Tata, the transnational Indian conglomerate whose Tetley Group makes the world famous Tetley teas, has taken 6,500 people hostage through hunger. The hostages are nearly 1,000 tea plantation workers and their families on the Nowera Nuddy Tea Estate in West Bengal, India. Permanently living on the edge of hunger, the workers and their dependants are being pushed to the edge of starvation through an extended lock out which has deprived them of wages for all but two days since the beginning of August. The goal of this collective punishment is to starve the workers into renouncing their elementary human rights, including the right to protest extreme abuse and exploitation.
The hostage-taking began with a first lockout on August 10, when workers protested the abusive treatment of a 22 year-old tea garden worker who was denied maternity leave and forced to continue work as a tea plucker despite being 8 months pregnant. On August 9, Mrs Arti Oraon collapsed in the field and was brought to the hospital, on a tractor normally used for garbage, after the medical officer refused to make an ambulance available (he had proposed she be brought by bicycle). She was initially refused treatment, and only after her co-workers protested did she receive minimal care. Her treatment was inadequate and she had to be taken, in the same garbage tractor, to the local government hospital one hour away.
As news of her treatment spread, some 500 mostly female estate workers gathered in protest at the medical facility, demanding sanctions against the medical officer. Local management promised to meet with the workers, but on August 11 the management, along with the medical officer, left the estate and declared a lockout.
On August 27 an agreement was signed with three trade unions, representing some workers on the estate but not a majority, on reopening the garden. In the agreement, all workers’ wages for the lockout period were withheld. The agreement included a clause that a “domestic inquiry” (an internal, company-controlled investigation) would be conducted. The agreement was written in English, a language few if any of the workers understand.
The garden was reopened the following day, although workers were not informed of the conditions of the reopening. On September 8, management issued letters of suspension and ordered a domestic inquiry against eight workers.
None of the eight workers received a letter of notification. None of the eight had committed any act of violence or were involved in any illegal practice. These eight workers have been targeted because they are active in the garden campaigning for workers’ rights.
At a September 10 meeting, management told the workers that suspension letters had been issued in accordance with the August 27 agreement and that opening the garden depended on compliance with that agreement. In other words: agree to the suspensions or you’ll be locked-out again. Workers requested six days to respond to this ultimatum.
The ultimatum was a powerful one: tea garden wages are just 62.50 Indian rupees per day – the equivalent of USD 1.35 daily. One kilogram of the cheapest, poorest quality rice in the local market costs 20% of a worker’s daily wage. Tea workers permanently live on the edge of hunger. The loss of wages for even a few weeks can tip them into starvation.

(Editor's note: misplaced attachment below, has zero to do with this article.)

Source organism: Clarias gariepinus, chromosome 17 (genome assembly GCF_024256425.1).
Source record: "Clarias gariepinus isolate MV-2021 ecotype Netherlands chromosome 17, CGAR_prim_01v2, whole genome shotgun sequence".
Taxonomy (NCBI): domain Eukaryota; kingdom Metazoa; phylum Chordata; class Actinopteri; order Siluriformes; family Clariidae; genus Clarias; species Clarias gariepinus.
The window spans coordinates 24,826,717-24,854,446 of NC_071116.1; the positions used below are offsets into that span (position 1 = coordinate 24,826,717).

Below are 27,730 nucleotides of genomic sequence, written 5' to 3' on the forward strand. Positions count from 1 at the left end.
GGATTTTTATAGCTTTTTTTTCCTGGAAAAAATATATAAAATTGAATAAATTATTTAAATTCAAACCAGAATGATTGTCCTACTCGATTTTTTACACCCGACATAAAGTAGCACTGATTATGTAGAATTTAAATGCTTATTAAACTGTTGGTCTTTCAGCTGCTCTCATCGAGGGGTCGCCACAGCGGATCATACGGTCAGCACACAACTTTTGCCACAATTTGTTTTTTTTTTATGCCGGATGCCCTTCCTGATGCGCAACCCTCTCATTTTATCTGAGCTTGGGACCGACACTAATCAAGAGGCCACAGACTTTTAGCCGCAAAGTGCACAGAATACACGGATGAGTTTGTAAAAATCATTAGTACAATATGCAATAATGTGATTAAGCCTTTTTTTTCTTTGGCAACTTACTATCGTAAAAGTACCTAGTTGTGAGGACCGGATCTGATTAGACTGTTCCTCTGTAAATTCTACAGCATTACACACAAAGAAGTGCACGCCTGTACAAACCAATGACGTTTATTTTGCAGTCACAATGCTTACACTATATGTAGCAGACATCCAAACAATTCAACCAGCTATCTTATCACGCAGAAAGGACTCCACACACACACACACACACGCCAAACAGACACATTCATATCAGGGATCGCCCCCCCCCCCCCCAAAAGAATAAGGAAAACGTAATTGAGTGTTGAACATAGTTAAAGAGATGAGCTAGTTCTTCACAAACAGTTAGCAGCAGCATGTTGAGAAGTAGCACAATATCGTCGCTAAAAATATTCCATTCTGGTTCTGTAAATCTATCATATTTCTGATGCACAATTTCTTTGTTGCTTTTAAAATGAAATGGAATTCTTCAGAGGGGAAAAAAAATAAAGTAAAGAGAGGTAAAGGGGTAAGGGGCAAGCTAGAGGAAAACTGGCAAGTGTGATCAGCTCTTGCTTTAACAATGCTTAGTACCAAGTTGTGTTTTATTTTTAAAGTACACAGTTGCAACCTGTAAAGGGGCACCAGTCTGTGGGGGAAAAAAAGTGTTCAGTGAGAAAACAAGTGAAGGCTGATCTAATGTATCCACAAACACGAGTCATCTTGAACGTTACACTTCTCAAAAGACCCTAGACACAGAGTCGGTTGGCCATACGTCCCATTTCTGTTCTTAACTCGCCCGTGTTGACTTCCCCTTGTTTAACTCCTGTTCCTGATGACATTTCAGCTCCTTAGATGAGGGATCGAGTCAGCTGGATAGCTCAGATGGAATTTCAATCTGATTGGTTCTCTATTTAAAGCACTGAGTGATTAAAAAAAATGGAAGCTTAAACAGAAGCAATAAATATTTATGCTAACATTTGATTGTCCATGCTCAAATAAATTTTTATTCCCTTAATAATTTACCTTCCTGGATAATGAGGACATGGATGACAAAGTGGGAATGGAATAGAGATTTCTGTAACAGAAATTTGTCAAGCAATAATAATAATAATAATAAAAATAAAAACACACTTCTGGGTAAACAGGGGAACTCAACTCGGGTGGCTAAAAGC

Although wielding the weapon of hunger – with workers’ lives in the balance and the deadline to respond not yet expired – management on September 14 again left the plantation and implemented a lockout. This was the day workers were meant to receive their annual festival bonus, amounting to roughly two months wages. No bonus payments were made. Prior to the lockout, since the beginning of August workers have only received a wage payment amounting to two days work.
Following the closure, workers have sought to communicate with the management, requesting it to reopen the garden. The company has insisted that the garden will not be reopened and wages paid unless all workers accept the September 10 ultimatum to effectively sign off their right to protest abuses.
Tata Tea is a powerful global company; it’s wholly owned Tetley Tea is one of the world’s biggest-selling tea brands. Nowera Nuddy Tea Estate is owned by Amalgamated Plantations Private Limited, a company 49.98% owned by Tata Tea. Tata and Amalgamated share the same office in Kolkata, the capital of West Bengal. According to the Tata Tea 2009 annual report, Tata Tea Managing Director Percy T. Siganporia earns in a single day roughly 1,000 times the daily wage of a Nowera Nuddy worker – assuming that worker is paid .
Tea from Amalgamated Plantations’ tea estates goes into the famous Tetley Tea bags.
Tetley Tea is a member of the Ethical Tea Partnership (ETP), whose standard commits member companies to, among other requirements, ensure that there is no “harsh or inhumane treatment” of plantation workers and that “Workers should be paid at least monthly and should receive their pay on time.” The actual conditions on the Nowera Nuddy estate, where workers are being subjected to brutal collective punishment, could not be more remote from this CSR wish list.
Workers at the Nowera Nuddy Tea Estate have formed an Action Committee which has called for the immediate reopening of the garden, the withdrawal of the suspension letters and no recriminations against workers, back payment of wages and rations since 14 September, immediate payment of the annual festival bonus and a management apology to Mrs Arti Oraon.
You can support their struggle – CLICK HERE to tell Tata and Tetley Tea to stop starving workers now! You can also use the features provided on the Tetley Tea website to send the company a message, or use the freephone number provided to give them a call!